Look closely at the woman's conclusion in v24: "Now I know that you are a man of God and that the word of the LORD from your mouth is the truth." (1Ki 17:24) The purpose of the miracle was to establish the veracity of God's communication. The foreign widow grasped what the nation of Israel wouldn't: the significance and power of the word of the Lord. The important lesson here is not just that God does wonders, BUT that He seeks our trust and responsiveness by the agency of His Word. Miracles may amaze, but God's word changes us: we need to let it grip us, shake us, re-make us by the Holy Spirit. After Jesus' first miracle, changing water into wine at the wedding in Cana of Galilee, John notes: "He thus revealed His glory, and His disciples put their faith in Him." God seeks our allegiance by His wonders. Despite all Jesus' miracles during His short ministry, there were many who rejected Him. The last verse of Mark's account notes "the Lord worked with [the disciples] and confirmed His word by the signs that accompanied it." God got people's attention by miraculous means, but His intent was to underline the necessity for us to accept His message, not just be wowed by the miracles.

Paul thanks God because, he says, "when you received the word of God, which you heard from us, you accepted it not as the word of men, but as it actually is, the word of God, which is at work in you who believe." (1Th 2:13) It's (literally) energizing, operative, putting forth power inside those who trust in Christ, making us 'imitators' (next verse) of those who are in Jesus, conforming us to His likeness. We need to acknowledge that His Word warrants our trust, if we're to be truly helped in life and eternity.

Isaiah's Desperate Deliverance: God Saves

On July 1 Yvonne and I had our own version of a "back from the dead" story right in our own family. It's hard to imagine what the widow must have felt when her boy died, unless your own offspring are similarly threatened. Late that Sunday afternoon, the phone rang and our son Keith informed us he'd been at the hospital all day. We were surprised because they'd been supposed to be moving to an apartment that day. I wondered if he'd been hurt. Then we realized his wife Darcie had gone to the hospital because the baby was coming 3 weeks early! After the water broke at 6:25 am and contractions were timed at 4 minutes apart, Keith and his bride decided they'd better hurry to the hospital. Keith hustled around the place sticking bits of masking tape labelled "yes" and "no" on items of furniture that their friends would be relocating later in the day.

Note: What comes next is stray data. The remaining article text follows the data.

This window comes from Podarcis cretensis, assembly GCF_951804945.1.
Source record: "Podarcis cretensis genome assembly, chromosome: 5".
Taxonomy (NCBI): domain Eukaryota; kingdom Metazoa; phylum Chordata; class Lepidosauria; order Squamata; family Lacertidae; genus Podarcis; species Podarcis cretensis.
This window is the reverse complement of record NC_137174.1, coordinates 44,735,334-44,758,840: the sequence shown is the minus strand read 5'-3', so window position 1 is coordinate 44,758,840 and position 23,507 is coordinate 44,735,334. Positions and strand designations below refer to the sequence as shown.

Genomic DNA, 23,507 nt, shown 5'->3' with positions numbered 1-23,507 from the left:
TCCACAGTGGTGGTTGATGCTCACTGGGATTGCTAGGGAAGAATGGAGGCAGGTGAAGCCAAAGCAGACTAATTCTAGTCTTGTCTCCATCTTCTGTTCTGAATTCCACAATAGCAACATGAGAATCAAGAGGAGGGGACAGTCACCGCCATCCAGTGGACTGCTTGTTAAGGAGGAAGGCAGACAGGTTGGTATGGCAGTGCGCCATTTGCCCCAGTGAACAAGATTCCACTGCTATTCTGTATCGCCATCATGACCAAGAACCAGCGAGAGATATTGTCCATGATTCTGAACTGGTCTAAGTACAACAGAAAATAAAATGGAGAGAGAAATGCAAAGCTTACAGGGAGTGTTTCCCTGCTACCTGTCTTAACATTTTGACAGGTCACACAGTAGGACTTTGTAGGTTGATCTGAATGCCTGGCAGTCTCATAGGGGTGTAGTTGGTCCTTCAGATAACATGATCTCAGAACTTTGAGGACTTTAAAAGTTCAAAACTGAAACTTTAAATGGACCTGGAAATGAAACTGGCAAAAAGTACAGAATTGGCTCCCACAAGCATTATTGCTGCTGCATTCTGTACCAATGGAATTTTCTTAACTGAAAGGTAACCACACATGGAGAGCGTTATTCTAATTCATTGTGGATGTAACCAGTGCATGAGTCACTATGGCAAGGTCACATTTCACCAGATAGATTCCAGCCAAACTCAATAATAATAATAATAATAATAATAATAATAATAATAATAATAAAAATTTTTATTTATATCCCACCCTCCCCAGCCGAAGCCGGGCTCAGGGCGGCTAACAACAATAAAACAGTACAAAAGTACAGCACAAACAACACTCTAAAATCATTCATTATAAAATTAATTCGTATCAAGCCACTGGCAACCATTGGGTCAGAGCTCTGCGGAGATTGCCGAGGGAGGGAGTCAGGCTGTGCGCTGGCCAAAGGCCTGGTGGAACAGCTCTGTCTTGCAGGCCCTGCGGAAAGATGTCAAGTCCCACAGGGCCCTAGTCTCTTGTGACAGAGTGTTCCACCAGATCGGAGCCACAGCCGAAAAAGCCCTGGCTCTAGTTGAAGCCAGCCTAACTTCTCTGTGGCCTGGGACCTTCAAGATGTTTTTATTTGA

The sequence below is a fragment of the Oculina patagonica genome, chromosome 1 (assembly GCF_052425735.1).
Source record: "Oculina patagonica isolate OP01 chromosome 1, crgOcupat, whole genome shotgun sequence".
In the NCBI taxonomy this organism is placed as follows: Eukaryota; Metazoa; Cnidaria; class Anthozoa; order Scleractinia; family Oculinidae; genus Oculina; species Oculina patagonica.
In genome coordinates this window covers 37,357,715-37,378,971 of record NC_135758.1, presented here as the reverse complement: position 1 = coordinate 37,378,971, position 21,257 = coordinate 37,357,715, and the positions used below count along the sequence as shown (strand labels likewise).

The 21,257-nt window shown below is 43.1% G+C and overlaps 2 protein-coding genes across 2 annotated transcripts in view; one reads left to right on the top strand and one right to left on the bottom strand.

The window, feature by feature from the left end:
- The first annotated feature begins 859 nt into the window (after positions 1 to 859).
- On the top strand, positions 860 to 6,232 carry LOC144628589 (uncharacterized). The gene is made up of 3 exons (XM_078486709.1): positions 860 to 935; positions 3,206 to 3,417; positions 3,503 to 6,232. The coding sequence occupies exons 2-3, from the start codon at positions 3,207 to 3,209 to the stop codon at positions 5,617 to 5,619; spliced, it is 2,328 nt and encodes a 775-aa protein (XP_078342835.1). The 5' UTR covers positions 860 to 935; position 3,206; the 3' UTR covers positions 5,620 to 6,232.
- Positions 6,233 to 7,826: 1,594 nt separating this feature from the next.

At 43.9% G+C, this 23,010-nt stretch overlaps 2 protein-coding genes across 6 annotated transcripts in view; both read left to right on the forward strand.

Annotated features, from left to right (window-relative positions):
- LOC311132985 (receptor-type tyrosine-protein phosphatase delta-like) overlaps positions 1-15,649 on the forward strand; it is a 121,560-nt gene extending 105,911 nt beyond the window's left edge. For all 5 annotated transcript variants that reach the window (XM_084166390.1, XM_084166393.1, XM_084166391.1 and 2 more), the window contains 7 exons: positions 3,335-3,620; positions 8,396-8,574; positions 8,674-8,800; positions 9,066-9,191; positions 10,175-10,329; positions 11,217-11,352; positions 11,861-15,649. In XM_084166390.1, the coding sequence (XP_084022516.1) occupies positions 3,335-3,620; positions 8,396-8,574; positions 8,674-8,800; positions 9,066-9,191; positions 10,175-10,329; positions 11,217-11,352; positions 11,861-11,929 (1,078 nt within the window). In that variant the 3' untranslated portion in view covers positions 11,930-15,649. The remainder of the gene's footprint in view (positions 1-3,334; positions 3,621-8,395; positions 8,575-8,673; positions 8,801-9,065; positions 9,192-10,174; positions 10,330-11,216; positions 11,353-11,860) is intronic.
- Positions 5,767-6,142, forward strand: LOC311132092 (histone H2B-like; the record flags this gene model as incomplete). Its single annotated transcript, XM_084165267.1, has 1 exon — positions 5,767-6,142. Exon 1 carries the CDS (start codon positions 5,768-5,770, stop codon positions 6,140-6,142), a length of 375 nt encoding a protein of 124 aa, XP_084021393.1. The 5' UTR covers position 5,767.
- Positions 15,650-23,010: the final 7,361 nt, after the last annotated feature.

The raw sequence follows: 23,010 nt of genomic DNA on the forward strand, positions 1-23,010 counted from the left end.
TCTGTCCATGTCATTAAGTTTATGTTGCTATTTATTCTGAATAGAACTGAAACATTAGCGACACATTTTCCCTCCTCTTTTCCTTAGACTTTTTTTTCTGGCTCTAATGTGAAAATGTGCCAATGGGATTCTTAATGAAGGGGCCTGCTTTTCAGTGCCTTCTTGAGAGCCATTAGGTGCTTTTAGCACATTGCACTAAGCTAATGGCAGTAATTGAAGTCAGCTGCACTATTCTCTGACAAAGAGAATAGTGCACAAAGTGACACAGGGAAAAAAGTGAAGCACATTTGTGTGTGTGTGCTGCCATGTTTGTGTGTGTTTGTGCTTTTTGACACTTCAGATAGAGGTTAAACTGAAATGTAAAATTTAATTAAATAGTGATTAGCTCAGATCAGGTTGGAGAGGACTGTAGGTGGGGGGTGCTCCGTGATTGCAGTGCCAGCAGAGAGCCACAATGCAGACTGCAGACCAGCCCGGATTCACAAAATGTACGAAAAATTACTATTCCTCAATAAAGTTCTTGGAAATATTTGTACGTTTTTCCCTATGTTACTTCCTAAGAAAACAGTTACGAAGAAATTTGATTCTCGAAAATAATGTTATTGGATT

Although it was early, I don't think anyone could have been more prepared for a first baby than Keith and Darcie. They had attended prenatal classes. They were 'read up' on it. They'd hired a 'doula' (new to me): according to the dictionary, "a woman experienced in childbirth who provides advice, information, and emotional support to a mother before, during, and just after childbirth." They had also packed a bag to take to the hospital - including everything, Keith said, "but the kitchen sink"!

Soon they got to the hospital, were admitted, and both mom and baby checked out fine. That's when things started going wrong. An IV drip was started on Darcie with antibiotic: but she must be allergic to penicillin, because soon she was feeling nauseous and then throwing up. This on top of contractions. The nurse checked the baby's (formerly strong) heartbeat - and couldn't find a heartbeat! She called up for an operating room 'stat', and Darcie was whisked in for a C-section. Now, in pre-natal class they emphasize the importance of the husband accompanying and coaching and supporting the mother during delivery: but when Keith asked to be allowed in, he was refused. So he sat out in the waiting area, very alarmed and praying and feeling very helpless.

As he was telling us all this on the phone, I was seized by a terrible sense of dread - what if they'd been waiting all this time and the baby didn't survive? That must be devastating for parents (let alone potential grandparents) to have babies that don't 'make it'; to have such high hopes and anticipation, suddenly replaced by grief. May the Lord pour out His comfort on those who've suffered that loss.

However, in our case - would the heart beat again? My fears were short-lived as Keith said the surgical delivery went very well, and they found they had a baby boy! Keith was very relieved when he heard a baby cry in the next room. His prayers were answered as his son was, as it were, 'back from the dead'. They decided to name him "Isaiah Keith" - the 'Isaiah' is appropriate because it's like Jesus' name, 'Yahweh is salvation': and already in the birth experience, God had brought them through to deliverance. Darcie had to stay in for several days because of high blood pressure and danger of stroke, but they were all able to come home before the week was out. Keith wrote on his Facebook status that he "is safely home with his little family.Praise God."

When tragedy threatens, we can cry out to the Lord for help. His sovereign power and grace undergird the promises of His word: we can trust Him to show Himself ultimately good and loving! Let's pray.